Re: Documentation Management

Subject: Re: Documentation Management
From: Sharon Burton <sharonburton -at- EMAIL -dot- MSN -dot- COM>
Date: Wed, 23 Sep 1998 16:15:21 -0700

Having accepted a similar challenge once, I recommend that you nicely
provide them with 2 weeks notice, offer to help them find your replacement,
write a letter detailing why you are leaving (give it to management if
possible), and get the he** out of there. Nightmares and endless frustration
await you.

I have said this a million times: If the company doesn't value their docs,
there is nothing that you can do. I repeat, nothing you can do. The
situation will not get better, only worse as people start to get upset with
the "pushing" you do to get the info you need to do your job. Finally,
people will not talk to you under any circumstances.

BTW - I lasted 11 weeks with the challenge I took on. I started and was
moved from 8 projects in that time. At the end of 11 weeks, I was having
nightmares and other sleep problems, my nerves were shot and my stomach hurt
all the time. I lost 15 pounds. And they didn't like that fact that I never
finished a project. I tactfully pointed out that the projects were
reassigned to someone else so I could work on a higher priority project way
before they could have been finished. With an average of 10 days per
project, it is small wonder I never finished anything...

The client doesn't show up on my list. Nice people but they didn't care at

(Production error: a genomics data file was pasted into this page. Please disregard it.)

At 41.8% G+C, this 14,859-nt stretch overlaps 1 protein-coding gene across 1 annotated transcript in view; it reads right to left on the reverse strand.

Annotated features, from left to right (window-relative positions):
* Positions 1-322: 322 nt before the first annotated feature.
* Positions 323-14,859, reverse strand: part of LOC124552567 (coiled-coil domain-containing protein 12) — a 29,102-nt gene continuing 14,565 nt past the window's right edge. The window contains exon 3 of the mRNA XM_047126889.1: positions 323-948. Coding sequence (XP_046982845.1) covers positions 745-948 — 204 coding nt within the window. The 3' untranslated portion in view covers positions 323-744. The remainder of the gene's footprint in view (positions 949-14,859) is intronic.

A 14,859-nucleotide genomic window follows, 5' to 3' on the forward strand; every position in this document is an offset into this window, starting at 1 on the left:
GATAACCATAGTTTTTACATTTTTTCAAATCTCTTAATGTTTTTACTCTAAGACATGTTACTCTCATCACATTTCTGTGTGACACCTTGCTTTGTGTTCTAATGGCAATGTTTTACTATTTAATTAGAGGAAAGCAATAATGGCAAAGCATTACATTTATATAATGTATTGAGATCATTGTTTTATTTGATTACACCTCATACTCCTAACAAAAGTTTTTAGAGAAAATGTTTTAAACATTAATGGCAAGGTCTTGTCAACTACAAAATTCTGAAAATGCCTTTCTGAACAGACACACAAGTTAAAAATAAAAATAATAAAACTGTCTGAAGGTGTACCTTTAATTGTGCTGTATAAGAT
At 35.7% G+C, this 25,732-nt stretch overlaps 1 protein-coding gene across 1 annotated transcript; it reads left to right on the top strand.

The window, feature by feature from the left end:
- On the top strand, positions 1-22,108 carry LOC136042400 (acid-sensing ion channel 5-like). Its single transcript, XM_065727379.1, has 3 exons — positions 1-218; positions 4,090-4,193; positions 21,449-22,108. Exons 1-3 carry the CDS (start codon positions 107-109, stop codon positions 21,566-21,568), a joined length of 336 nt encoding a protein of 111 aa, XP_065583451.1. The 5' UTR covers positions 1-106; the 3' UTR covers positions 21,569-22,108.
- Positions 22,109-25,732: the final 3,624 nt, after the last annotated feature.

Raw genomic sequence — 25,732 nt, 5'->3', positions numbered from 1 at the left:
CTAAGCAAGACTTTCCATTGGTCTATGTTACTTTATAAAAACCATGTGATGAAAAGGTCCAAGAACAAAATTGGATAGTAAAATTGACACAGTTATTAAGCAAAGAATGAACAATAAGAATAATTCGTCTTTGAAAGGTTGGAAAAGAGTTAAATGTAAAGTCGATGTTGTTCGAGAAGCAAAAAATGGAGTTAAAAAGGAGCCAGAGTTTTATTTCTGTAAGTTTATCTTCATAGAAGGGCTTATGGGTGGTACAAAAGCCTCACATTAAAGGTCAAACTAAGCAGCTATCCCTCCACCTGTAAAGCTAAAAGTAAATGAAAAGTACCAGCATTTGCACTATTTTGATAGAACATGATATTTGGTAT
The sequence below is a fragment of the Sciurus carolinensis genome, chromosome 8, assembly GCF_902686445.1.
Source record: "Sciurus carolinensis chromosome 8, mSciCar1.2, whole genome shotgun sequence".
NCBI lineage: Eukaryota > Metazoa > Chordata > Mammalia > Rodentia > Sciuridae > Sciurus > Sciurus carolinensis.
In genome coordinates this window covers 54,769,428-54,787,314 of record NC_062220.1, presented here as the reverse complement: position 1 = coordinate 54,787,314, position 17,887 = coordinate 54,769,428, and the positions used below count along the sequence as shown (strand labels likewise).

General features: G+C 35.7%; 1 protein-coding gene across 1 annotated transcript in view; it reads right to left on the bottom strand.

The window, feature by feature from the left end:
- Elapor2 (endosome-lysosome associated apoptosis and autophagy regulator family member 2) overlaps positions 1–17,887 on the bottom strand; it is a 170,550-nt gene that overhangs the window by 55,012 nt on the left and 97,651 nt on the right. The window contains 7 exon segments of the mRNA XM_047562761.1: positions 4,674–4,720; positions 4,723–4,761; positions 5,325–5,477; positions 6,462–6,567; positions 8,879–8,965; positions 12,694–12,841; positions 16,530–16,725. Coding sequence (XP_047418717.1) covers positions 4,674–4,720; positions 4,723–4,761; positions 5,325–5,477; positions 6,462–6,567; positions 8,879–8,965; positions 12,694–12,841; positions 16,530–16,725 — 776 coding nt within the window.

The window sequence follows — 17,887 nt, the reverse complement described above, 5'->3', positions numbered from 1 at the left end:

all about docs.


Sharon Burton
Anthrobytes Consulting
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-----Original Message-----
From: Keith Bennett <bennettk -at- EROLS -dot- COM>
Date: Wednesday, 23 September, 1998 4:00 PM
Subject: Documentation Management

>Hello Everyone:
>I need a little advice. I recently landed a contract with a large firm
>to prepare presentations and write various pieces of technical
>documentation, such as marketing requirements. When I was interviewed
>for the position, I was told by the manager(s) that I would have to
>interview various employees in the company for information on what
>requirements would have to go into the documentation I was responsible
>for writing. I was warned too that getting the information I needed
>would not be easy. Having been through this process before, I accepted
>the contract and rolled up my sleeves to tackle a new challenge.
>I did not, however, realize how difficult it would be getting info from
>information providers at this company. In fact, the managers who hired
>me found it difficult themselves to get the information they needed. I
>sat in on initial meetings with the managers and the staff seemed to
>give them very little respect or a quick response to their requests.
>Sure enough, after three weeks on the job, and having to juggle more
>than one extensive writing task at a time, I was told that I was not
>getting a particular document completed quickly enough. When I responded
>that I had a difficult time getting information from IP people, I was
>then told that although I had excellent writing skills, I was not
>agressive enough with the IPs in the company. I would have to become
>more agressive.
>My two questions are: is the writer a manager as well as writer, and
>also, should I walk away from this project which seems to be more
>documentation management (even though the IPs seem to value this process
>to a small degree), or try to slug it out. It seems as though I've got
>to beg, plead, and become a real SOB, write well, and provide graphic
>design skills for this position all at once. Am I Super Technical Writer
>here or what? Help.
>From ??? -at- ??? Sun Jan 00 00:00:00 0000==

From ??? -at- ??? Sun Jan 00 00:00:00 0000=

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